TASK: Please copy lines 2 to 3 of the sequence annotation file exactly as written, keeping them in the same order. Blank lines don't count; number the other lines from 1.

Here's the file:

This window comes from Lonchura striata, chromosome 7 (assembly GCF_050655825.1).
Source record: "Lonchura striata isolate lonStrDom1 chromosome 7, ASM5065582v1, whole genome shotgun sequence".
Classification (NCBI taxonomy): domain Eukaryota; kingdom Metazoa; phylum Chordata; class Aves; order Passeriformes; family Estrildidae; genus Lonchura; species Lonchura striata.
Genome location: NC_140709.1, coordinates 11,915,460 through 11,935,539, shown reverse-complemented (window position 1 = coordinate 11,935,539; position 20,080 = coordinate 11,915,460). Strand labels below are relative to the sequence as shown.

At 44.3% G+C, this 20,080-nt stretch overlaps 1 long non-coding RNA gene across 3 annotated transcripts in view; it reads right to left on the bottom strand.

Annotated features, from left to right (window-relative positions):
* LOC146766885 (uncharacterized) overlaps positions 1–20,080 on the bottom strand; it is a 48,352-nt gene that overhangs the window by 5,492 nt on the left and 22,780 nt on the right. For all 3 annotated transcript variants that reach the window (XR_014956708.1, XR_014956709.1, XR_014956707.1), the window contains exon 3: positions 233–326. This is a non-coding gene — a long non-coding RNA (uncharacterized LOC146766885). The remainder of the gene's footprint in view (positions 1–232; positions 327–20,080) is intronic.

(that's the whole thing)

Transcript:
Source record: "Lonchura striata isolate lonStrDom1 chromosome 7, ASM5065582v1, whole genome shotgun sequence".
Classification (NCBI taxonomy): domain Eukaryota; kingdom Metazoa; phylum Chordata; class Aves; order Passeriformes; family Estrildidae; genus Lonchura; species Lonchura striata.